In an article benignly titled "The 'Road to Heaven' at Sobibor" almost exactly two years ago, I wrote about a photograph accompanying an article in the Dutch NRC Handelsblad published around that time.
It was the photo of "a blissful, peaceful, country path bordered on both sides by tall pine trees."
A path that was described in the newspaper as a "reflection lane," a path that roughly coincides with a path previously known as the "Himmelfahrtstrasse," or road to heaven.
A path that now leads to Stara Kolonia Sobibór, according to the article: "a typical Polish hamlet, where clean washing flutters in the wind, farmers on old tractors rumble by and lumbermen lug tree trunks."
But soon enough the reader realizes that, 68 years ago, this idyllic-looking "road to heaven" led to the five gas chambers of the Nazi death camp of Sobibor located deep in the forests in the Lublin district of South-Eastern Poland.
Gas chambers where about 250,000 Jewish men, women and children were systematically exterminated -- more than 34,000 of them Dutch.
After doing some research, I found out that a dozen or so of my relatives' lives ended tragically at Sobibor.
But Sobibor wasn't the only Nazi death camp. There were other camps. Camps with now-chilling, sinister names like Auschwitz-Birkenau, Bergen-Belsen, Dachau, Buchenwald, Treblinka, and Belzec. Another 112 de Wind's were murdered at some of these camps.
There is a unique and powerful "Digital Monument to the Jewish Community in the Netherlands," a virtual monument dedicated to preserving the memory of all the Dutch men, women and children who were persecuted as Jews during the Nazi occupation of the Netherlands and who did not survive the Holocaust, the Shoah.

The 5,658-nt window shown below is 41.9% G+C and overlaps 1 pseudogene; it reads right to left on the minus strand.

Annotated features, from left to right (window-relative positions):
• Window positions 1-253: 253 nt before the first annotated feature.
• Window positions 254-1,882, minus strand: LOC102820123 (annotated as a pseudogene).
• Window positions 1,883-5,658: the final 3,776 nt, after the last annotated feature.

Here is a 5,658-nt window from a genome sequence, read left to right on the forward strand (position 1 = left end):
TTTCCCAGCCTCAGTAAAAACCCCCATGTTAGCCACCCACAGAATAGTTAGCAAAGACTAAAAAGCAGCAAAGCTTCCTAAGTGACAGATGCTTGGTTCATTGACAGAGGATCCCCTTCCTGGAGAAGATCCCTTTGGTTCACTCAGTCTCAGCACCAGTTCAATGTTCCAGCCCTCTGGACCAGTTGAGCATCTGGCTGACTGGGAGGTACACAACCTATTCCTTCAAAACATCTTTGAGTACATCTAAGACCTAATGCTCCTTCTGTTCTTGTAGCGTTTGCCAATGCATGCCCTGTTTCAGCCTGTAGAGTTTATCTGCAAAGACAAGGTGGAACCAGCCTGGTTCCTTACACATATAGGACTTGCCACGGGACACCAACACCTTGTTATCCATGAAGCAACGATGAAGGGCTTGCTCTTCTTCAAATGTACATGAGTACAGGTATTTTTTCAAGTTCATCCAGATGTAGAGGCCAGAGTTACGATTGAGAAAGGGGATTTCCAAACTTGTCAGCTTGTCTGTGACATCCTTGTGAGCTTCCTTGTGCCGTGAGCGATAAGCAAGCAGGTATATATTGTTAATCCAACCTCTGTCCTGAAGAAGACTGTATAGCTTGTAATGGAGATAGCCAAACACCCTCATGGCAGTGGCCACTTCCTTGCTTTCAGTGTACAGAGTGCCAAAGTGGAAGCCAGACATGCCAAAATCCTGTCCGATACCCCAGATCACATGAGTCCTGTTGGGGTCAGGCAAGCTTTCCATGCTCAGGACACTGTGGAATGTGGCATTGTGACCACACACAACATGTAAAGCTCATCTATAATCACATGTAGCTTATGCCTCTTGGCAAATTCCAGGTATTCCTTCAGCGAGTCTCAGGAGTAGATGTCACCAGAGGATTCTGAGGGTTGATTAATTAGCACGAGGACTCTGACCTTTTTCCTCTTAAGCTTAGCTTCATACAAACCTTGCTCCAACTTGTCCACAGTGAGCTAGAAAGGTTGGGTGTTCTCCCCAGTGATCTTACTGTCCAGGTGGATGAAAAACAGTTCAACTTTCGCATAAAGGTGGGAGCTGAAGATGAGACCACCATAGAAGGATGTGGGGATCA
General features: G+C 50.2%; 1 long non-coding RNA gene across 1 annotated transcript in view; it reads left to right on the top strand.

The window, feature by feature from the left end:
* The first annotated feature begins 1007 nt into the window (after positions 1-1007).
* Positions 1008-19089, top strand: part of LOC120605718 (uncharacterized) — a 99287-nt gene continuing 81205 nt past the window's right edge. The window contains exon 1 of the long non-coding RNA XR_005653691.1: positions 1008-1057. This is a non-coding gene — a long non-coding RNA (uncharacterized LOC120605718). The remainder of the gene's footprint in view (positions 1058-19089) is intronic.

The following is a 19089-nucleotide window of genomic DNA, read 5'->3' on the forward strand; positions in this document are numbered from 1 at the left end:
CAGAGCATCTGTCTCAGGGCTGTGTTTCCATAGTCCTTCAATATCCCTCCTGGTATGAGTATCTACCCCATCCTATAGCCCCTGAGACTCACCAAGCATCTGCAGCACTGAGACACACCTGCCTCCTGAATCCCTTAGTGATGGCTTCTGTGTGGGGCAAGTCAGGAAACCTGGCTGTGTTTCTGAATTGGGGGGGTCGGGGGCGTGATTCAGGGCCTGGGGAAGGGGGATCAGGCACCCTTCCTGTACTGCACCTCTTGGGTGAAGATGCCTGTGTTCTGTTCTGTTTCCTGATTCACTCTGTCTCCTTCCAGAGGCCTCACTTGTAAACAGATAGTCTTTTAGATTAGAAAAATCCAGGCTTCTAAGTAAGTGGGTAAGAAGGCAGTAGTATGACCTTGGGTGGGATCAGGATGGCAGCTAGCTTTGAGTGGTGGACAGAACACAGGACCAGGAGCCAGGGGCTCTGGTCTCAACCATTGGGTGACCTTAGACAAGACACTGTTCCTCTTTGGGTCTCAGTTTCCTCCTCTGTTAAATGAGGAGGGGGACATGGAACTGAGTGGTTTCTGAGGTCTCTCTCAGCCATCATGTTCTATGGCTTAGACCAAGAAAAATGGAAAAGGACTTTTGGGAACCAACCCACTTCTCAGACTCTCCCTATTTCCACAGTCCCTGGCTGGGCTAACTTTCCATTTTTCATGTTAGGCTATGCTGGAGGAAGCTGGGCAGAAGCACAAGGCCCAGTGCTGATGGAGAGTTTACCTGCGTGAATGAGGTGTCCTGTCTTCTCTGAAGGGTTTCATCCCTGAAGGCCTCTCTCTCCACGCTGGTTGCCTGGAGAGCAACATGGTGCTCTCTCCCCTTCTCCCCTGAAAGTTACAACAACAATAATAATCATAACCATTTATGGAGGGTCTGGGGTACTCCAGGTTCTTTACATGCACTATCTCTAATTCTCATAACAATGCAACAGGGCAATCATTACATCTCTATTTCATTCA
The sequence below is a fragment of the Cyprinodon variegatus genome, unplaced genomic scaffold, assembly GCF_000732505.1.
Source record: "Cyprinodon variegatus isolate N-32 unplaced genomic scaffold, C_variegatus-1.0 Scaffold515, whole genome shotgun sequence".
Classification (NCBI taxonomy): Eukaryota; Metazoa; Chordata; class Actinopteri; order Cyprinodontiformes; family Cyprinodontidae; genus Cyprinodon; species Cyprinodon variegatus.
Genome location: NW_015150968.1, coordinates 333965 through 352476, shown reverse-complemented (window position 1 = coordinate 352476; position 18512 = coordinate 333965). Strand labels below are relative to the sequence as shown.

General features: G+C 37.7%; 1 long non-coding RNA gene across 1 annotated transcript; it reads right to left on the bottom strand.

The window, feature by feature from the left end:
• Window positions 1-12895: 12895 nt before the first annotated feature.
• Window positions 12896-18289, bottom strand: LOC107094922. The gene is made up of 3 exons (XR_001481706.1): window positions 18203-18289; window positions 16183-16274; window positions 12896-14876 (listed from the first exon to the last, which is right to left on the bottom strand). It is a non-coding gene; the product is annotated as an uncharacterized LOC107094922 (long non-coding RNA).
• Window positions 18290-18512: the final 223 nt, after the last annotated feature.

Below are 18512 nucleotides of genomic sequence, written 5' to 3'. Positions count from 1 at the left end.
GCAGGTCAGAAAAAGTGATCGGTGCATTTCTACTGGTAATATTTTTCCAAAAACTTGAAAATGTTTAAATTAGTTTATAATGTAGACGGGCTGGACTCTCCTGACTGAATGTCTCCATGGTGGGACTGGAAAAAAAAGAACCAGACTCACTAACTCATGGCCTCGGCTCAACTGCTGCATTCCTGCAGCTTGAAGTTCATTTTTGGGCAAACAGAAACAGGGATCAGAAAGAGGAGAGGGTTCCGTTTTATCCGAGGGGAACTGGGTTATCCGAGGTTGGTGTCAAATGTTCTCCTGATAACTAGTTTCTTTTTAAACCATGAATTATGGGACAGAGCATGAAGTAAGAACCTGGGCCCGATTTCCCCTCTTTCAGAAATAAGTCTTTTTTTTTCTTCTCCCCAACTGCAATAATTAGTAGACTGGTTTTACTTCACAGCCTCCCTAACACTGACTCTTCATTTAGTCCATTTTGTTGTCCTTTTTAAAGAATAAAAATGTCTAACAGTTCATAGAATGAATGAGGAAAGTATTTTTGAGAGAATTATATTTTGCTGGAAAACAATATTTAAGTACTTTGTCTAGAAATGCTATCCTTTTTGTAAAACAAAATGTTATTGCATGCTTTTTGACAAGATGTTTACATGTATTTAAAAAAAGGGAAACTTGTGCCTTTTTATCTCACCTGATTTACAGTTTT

In the "de Wind list" at the Monument, one can find the birthplaces and the ages of most of the 124 de Wind victims -- some as old as 92 and some as young as 14 -- a significant portion of an entire de Wind generation. An uncle's family tree documents several other very young de Wind victims of the Holocaust -- one as young as five!
So perhaps it will be clear why I did not shed a tear, why I do not feel any pity and why I experienced some closure when I heard that John Demjanjuk, a guard at Sobibor, was found guilty by a German court of taking part in the murder of more than 28,000 Jews, including my relatives, at that death camp in World War II.
The presiding German judge said: "The court is convinced that the defendant... served as a guard at Sobibor from 27 March 1943 to mid-September 1943... As guard he took part in the murder of at least 28,000 people."
Ukraine-born Demjanjuk was sentenced to five years in prison, one year less than prosecutors had asked for. However, the 91-year-old retired Ohio autoworker will be released pending an appeal -- a process that could take a long time.
The judge feels that Demjanjuk, who was expelled from the U.S. exactly two years ago, poses no flight risk because of his advanced age and poor health -- and because he is stateless following his expulsion.
Reactions to the verdict are mixed. According to the BBC:
World Jewish Congress spokesman Michael Thaidigsmann responded by saying: "For us the important thing is that he got convicted. It's not up to an organisation like us to say whether he should be in jail or not."
But the Simon Wiesenthal Center's Efraim Zuroff, while describing the conviction as "a very important victory for justice", said he was "very surprised" by the decision to free Demjanjuk.
"We don't think that that's appropriate given the heinous nature of his crimes," he said.
While a five-year sentence may sound excessive for a 91-year-old man, I
cannot ignore nor forget the fact that, because of monsters like
Demjanjuk, a 5-year-old de Wind -- and thousands upon thousands of
other toddlers -- never had the chance to even reach the age of nine...
I have already given my reaction. I think justice has been done.